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K-State Turfgrass

Tag: thatch

Time to Think About Managing Your Warm-season Home Lawn

Time to Fertilize Warm-Season Grasses    

    June is the time to fertilize warm-season lawn grasses such as bermudagrass, buffalograss, and zoysiagrass. These species all thrive in warmer summer weather, so this is the time they respond best to fertilization. The most important nutrient is nitrogen (N), and these three species need it in varying amounts.

buffalograss fairway

    Bermudagrass requires the most nitrogen.  High-quality bermuda stands need about 4 lbs. nitrogen per 1,000 sq. ft. during the season (low maintenance areas can get by on 2 lbs.). Apply this as four separate applications, about 4 weeks apart, of 1 lb. N per 1,000 sq. ft. starting in early May. It is already too late for the May application, but the June application is just around the corner. The nitrogen can come from either a quick- or slow-release source. So any lawn fertilizer will work.  Plan the last application for no later than August 15. This helps ensure the bermudagrass is not overstimulated, making it susceptible to winter-kill.

    Zoysiagrass grows more slowly than bermudagrass and is prone to develop thatch.   Consequently, it does not need as much nitrogen. In fact, too much is worse than too little. One and one-half to 2 pounds N per 1,000 sq. ft. during the season is sufficient. Split the total in two and apply once in early June and again around mid-July. Slow-release nitrogen is preferable but quick-release is acceptable.  Slow-release nitrogen is sometimes listed as “slowly available” or “water insoluble.”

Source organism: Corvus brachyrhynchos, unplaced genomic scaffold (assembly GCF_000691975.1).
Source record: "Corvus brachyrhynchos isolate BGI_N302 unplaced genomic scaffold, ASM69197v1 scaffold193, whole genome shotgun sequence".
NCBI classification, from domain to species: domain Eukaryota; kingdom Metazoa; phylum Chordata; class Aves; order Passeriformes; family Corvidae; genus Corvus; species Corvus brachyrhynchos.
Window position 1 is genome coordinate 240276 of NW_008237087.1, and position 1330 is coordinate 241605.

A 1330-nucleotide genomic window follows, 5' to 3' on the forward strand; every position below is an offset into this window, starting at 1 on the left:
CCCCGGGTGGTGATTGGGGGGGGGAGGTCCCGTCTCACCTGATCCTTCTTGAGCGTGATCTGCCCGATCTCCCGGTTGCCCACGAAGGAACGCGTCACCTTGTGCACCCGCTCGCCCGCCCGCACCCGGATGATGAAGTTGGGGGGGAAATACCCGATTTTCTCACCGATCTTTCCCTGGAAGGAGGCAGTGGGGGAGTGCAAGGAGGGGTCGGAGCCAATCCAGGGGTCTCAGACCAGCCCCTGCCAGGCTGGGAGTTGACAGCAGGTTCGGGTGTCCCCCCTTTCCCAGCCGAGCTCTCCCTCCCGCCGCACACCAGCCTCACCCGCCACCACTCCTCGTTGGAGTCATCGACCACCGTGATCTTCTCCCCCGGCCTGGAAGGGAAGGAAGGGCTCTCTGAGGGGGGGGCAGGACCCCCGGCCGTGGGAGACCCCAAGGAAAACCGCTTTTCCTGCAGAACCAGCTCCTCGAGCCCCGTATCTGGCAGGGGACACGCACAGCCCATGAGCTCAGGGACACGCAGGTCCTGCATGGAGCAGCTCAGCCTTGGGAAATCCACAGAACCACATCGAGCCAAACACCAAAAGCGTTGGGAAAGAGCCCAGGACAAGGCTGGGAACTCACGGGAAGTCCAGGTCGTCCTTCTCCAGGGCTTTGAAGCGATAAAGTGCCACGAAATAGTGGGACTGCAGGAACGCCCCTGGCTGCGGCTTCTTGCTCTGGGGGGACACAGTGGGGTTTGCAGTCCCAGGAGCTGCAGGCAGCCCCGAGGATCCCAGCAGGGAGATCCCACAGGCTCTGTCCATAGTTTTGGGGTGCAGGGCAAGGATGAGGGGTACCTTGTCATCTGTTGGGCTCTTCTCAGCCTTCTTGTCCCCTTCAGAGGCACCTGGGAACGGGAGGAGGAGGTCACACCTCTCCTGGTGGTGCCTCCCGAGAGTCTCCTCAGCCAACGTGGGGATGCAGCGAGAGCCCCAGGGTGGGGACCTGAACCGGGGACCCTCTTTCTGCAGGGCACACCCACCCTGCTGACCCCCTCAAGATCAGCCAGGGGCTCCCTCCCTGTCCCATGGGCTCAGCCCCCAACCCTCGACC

Buffalograss requires the least nitrogen of all lawn species commonly grown in Kansas. It will survive and persist with no supplemental nitrogen, but giving it 1 lb. N per 1,000 sq. ft. will improve color and density. This application should be made in early June. For a little darker color, fertilize it as described for zoysiagrass in the previous paragraph, but do not apply more than a total of 2 lb. N per 1,000 sq. ft. in one season. Buffalograss tends to get weedy when given too much nitrogen. As with zoysia, slow-release nitrogen is preferable, but fast-release is also OK. As for all turfgrasses, phosphorus and potassium are best applied according to soil test results because many soils already have adequate amounts of these nutrients for turfgrass growth. If you need to apply phosphorus or potassium, it is best to core aerate beforehand to ensure the nutrients reach the roots. 

Thatch Control in Warm-Season Lawns      

    Thatch control for cool-season lawn grasses such as bluegrass and tall fescue is usually done in the fall but now is the time we should perform this operation for warm-season turfgrasses such as bermudagrass and zoysiagrass. Because these operations thin the lawn, they should be performed when the lawn is in the best position to recover.  For warm-season grasses that time is June through July. Buffalograss, our other common warm-season grass, normally does not need to be dethatched.